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Republican presidential hopeful Mitt Romney celebrates his victory at the Red Rock Casino in Las Vegas, Nevada, February 4, 2012.
This year’s GOP race has been the most rambunctious in decades, with four different candidates in as many months taking turns at the top of the food chain. Most recently, Mitt Romney and Newt Gingrich have threatened to make it a two-man race, but a handy victory in Florida’s primary and now the Nevada caucus have made Romney the clear front-runner – for now. But Newt’s not going away, either, and his appeal to hard-line conservatives may carry him through the week and tomorrow’s caucuses in Colorado and Minnesota.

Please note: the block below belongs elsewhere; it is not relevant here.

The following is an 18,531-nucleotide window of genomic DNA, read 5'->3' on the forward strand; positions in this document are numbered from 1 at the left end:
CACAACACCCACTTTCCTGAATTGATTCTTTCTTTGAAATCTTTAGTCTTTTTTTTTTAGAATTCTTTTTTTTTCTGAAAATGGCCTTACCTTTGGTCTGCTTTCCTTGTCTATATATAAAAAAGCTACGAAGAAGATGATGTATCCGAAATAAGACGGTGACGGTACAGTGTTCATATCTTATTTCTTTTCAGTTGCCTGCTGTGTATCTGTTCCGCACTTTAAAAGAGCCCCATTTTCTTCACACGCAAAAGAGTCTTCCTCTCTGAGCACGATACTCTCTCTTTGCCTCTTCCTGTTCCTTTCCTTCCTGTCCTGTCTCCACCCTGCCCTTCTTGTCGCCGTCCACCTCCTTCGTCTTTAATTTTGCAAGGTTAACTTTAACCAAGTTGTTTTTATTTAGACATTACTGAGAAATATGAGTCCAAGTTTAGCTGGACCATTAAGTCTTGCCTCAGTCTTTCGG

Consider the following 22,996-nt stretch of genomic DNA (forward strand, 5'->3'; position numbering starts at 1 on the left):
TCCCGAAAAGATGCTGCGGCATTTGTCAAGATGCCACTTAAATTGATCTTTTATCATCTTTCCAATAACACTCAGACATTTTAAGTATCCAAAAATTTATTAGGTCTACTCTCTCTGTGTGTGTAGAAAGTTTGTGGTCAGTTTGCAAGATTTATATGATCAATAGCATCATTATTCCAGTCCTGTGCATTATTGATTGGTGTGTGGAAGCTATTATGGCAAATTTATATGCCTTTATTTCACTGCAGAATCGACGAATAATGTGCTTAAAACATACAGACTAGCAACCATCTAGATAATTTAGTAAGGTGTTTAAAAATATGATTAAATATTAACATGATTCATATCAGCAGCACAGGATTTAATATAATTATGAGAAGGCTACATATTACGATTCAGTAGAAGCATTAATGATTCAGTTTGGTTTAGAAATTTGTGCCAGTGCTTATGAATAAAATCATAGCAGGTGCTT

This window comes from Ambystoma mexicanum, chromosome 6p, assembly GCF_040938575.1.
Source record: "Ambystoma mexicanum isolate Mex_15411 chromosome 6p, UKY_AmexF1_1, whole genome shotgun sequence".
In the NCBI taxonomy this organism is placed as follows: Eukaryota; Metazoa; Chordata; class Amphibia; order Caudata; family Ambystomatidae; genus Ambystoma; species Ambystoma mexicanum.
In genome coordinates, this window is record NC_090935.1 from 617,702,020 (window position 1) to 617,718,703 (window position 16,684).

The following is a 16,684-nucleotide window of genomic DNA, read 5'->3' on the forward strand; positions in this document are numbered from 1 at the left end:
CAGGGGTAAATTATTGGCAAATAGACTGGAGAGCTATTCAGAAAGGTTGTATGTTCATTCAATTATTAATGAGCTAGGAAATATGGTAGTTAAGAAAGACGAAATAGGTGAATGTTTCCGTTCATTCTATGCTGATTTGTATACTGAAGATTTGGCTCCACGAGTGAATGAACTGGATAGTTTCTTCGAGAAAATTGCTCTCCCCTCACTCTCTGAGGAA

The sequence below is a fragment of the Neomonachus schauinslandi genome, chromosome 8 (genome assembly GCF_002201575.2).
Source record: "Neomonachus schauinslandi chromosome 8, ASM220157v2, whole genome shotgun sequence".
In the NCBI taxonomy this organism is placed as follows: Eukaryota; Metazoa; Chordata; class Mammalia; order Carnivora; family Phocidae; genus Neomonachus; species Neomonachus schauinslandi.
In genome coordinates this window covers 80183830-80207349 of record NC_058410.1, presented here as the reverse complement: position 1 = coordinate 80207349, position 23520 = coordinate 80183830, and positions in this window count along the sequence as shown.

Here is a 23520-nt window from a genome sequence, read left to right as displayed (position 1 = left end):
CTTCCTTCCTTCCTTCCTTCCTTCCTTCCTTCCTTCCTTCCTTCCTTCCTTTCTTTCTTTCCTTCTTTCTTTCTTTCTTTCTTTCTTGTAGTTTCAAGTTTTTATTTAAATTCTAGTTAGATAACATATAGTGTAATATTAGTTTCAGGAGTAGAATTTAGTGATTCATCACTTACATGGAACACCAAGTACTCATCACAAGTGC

Republicans continue to push the “anybody but Obama” agenda, but after last week’s encouraging jobs report -- 243,000 jobs added in January, the most in nine months, and a drop in unemployment to a three-year low of 8.3% -- that message may have lost some juice. On Sunday, Romney and Gingrich camps both kept all their plates in the air, spinning the economic numbers against Obama while continuing to hammer at each other.
As the march of caucuses continues through Colorado and Minnesota, will Rick Santorum or Ron Paul find their footing and come from behind? Or is this showdown coming to an end? Will the improving economic outlook sway the moderates in Obama’s direction?
Jonathan Wilcox, Republican Strategist; former speech writer for Governor Pete Wilson
Lynn Vavreck, Professor of Political Science, UCLA